Market Morning: Airline Coronavirus Fever, Gold Jumps on Fed Speak, Though UPS Unfazed

Market Morning

Airline Stocks Plummet Over Coronavirus Fever Fever

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Coronavirus is taking its toll, if not on actual people (it’s pretty mild so far), then on airline stocks. United Airlines (NASDAQ:UAL) in particular is being smashed, down 16% since news of the Wuhan outbreak broke. Airline traffic has plummeted as travelers to Asia fear being infected. American Airlines (NASDAQ:AAL) has taken the step of suspending flights from Los Angeles to Shanghai and Beijing. Air India and Seoul Air have followed suit, suspending all flights to China entirely.

Apple’s (NASDAQ:AAPL) suppliers in China have delayed reopening factories that closed during the Chinese New Year. They will open, preliminarily, on February 10, assuming the virus is contained by then. Starbucks (NASDAQ:SBUX) expects to take a hit from store closures in China. Over 2,000 of its 4,292 stores have closed in the People’s Republic so far, as nobody’s in the mood for a cup of coffee these days, all being pretty wired as it is on news of the outbreak.

Gold Jumps on Fed Statement as Powell Talks $60B Monthly QE

Gold (NYSEARCA:GLD) had a bit of a jump teasing $1,580 and now above that at time of writing. Federal Reserve Chair Jay Powell in his testimony to Congress yesterday used the phrase “running smoothly” in reference to the Fed’s current purchases of $60 billion of US Treasuries every month, but which is not being referred to as “quantitative easing” for some reason that nobody can quite figure out. He also said that the size of daily repo operations (overnight lending operations, over and above the $60B monthly purchases) will eventually be “adjusted”. No word on whether this means higher or lower, though chances are probably higher considering the direction things have been going lately. He also said he “wanted to underscore” that he will let inflation rise above 2%, in case anyone was worried that the dollar would maintain too much purchasing power and trigger the end of the world as we know it, and now we should feel fine.

“We wanted to underscore our commitment to 2% not being a ceiling, to inflation running symmetrically around 2% and we’re not satisfied with inflation running below 2%,” Powell said of his inflation targets.

FT adds that investors are “scurrying” to gold due to negative-yielding debt, which has been around for quite a while already, raising the question as to why the scurrying is happening specifically now.

Amigo Jumps After It Dumps on Sale News

Amigo Holdings (LSE:AMGO.L), a firm specializing in payday loans, climbed nearly 10% yesterday only 3 days after news that it was looking for a buyer caused shares to plummet to new lows. Amigo has been in the news of late in response to a plan by British gambling regulators to ban the use of credit cards in the gambling industry by April. This could force some gambling business Amigo’s way. Amigo has been London’s worst-performing IPO in three years as regulators have hammered its business. Regulators fear that payday loan users are insolvent, making Amigo’s business inherently unstable. This, of course, is Amigo’s problem, and it is why interest rates are so high in these cases, since they compensate for the higher risk of default inherent in those who need payday loans.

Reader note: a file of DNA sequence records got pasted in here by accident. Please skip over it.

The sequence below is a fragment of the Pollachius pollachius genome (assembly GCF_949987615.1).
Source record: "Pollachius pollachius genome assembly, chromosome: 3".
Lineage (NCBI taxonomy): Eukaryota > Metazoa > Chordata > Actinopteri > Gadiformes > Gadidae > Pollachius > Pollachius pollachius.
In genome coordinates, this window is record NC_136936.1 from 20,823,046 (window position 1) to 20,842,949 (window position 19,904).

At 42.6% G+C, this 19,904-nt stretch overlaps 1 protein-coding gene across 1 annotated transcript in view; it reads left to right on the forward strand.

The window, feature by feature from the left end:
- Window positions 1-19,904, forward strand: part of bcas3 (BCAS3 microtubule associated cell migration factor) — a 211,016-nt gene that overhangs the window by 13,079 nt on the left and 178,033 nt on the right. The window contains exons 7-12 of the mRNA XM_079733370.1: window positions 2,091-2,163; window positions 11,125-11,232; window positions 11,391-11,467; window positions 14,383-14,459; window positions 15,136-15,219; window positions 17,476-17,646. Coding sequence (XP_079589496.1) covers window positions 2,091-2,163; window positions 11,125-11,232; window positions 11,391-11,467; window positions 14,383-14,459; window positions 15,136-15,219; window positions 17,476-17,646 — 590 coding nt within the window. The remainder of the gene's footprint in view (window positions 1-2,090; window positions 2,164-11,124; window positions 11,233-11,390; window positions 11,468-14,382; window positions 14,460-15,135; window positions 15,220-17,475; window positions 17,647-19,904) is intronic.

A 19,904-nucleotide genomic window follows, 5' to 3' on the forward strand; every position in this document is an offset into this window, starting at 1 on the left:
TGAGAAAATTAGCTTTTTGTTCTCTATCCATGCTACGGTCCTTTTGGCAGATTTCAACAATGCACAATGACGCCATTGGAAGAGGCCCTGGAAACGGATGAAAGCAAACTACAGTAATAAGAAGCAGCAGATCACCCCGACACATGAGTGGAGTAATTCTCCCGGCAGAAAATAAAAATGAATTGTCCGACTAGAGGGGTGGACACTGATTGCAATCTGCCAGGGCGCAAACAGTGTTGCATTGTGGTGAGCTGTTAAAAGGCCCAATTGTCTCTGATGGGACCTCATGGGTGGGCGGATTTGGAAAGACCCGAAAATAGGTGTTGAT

According to Dean, CEO of Payday loan firm Wageme, “In our current financial climate, people in need of instant cash cannot rely on long approval duration by high-street lenders. Instant payday loans are a kind of loan specifically intended to help those who find themselves in need of sudden cash.”

Tesla Shuts Down China Factory

Tesla (NASDAQ:TSLA) is also exercising caution as the spread of Wuhan coronavirus intensifies. Vehicle production in China will be delayed now. A planned ramp-up in production will be put off by about 10 days for the Model 3 due to the shutdown. Tesla earnings topped Wall Street estimates though and shares are yet again at right near all time highs again. The company expects to deliver over half a million cars this year, and has put all the bears in their place.

UPS Though Doesn’t Seem To Mind, Yet

United Parcel Service (NYSE:UPS) doesn’t seem to be bothered by the whole Wuhan thing, at least not yet. It announced yesterday that it aims to more than double weekend deliveries in 2020 in order to satisfy e-commerce demand. UPS started delivering on Sunday at the beginning of the year, noting that e-commerce orders specifically spike on the weekends when people are home and surf-shopping. Saturday service began back in 2017 but it’s not enough to cover demand. Average volume of weekend deliveries in the US has doubled since 2013 as online sales volumes have surged 127%. Meanwhile, Amazon accounts for about 20% of total UPS business, so speed is the key if they want to keep it. Amazon delivered 3.5 billion packages independently last year.



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